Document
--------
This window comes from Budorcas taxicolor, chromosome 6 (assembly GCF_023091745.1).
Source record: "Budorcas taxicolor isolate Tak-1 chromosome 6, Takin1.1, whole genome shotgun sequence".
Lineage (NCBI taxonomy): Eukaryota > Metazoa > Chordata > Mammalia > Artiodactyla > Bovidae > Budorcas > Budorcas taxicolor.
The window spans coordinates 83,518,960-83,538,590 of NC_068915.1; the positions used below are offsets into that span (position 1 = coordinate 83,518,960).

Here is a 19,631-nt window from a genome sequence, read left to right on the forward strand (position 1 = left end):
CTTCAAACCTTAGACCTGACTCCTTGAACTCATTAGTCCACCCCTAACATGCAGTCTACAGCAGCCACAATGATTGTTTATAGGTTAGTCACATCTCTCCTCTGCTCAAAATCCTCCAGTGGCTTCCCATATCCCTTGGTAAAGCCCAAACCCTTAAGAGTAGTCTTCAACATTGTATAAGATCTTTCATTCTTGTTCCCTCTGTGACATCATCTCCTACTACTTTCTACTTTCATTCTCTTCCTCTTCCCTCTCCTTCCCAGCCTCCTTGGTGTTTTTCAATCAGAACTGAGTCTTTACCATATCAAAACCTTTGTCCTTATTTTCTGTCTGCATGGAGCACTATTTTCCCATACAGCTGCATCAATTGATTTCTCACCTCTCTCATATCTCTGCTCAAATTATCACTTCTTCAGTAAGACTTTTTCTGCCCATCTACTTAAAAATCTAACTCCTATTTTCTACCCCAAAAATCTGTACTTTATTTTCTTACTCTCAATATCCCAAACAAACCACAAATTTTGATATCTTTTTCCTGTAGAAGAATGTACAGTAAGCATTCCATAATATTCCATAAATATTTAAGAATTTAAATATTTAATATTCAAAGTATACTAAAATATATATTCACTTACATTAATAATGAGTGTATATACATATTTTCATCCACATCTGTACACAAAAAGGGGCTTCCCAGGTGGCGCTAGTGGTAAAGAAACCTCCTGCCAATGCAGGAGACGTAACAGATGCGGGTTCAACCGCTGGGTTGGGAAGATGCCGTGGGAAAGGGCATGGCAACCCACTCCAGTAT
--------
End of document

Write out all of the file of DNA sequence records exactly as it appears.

This window comes from Budorcas taxicolor, chromosome 6 (assembly GCF_023091745.1).
Source record: "Budorcas taxicolor isolate Tak-1 chromosome 6, Takin1.1, whole genome shotgun sequence".
Lineage (NCBI taxonomy): Eukaryota > Metazoa > Chordata > Mammalia > Artiodactyla > Bovidae > Budorcas > Budorcas taxicolor.
The window spans coordinates 83,518,960-83,538,590 of NC_068915.1; the positions used below are offsets into that span (position 1 = coordinate 83,518,960).

Here is a 19,631-nt window from a genome sequence, read left to right on the forward strand (position 1 = left end):
CTTCAAACCTTAGACCTGACTCCTTGAACTCATTAGTCCACCCCTAACATGCAGTCTACAGCAGCCACAATGATTGTTTATAGGTTAGTCACATCTCTCCTCTGCTCAAAATCCTCCAGTGGCTTCCCATATCCCTTGGTAAAGCCCAAACCCTTAAGAGTAGTCTTCAACATTGTATAAGATCTTTCATTCTTGTTCCCTCTGTGACATCATCTCCTACTACTTTCTACTTTCATTCTCTTCCTCTTCCCTCTCCTTCCCAGCCTCCTTGGTGTTTTTCAATCAGAACTGAGTCTTTACCATATCAAAACCTTTGTCCTTATTTTCTGTCTGCATGGAGCACTATTTTCCCATACAGCTGCATCAATTGATTTCTCACCTCTCTCATATCTCTGCTCAAATTATCACTTCTTCAGTAAGACTTTTTCTGCCCATCTACTTAAAAATCTAACTCCTATTTTCTACCCCAAAAATCTGTACTTTATTTTCTTACTCTCAATATCCCAAACAAACCACAAATTTTGATATCTTTTTCCTGTAGAAGAATGTACAGTAAGCATTCCATAATATTCCATAAATATTTAAGAATTTAAATATTTAATATTCAAAGTATACTAAAATATATATTCACTTACATTAATAATGAGTGTATATACATATTTTCATCCACATCTGTACACAAAAAGGGGCTTCCCAGGTGGCGCTAGTGGTAAAGAAACCTCCTGCCAATGCAGGAGACGTAACAGATGCGGGTTCAACCGCTGGGTTGGGAAGATGCCGTGGGAAAGGGCATGGCAACCCACTCCAGTAT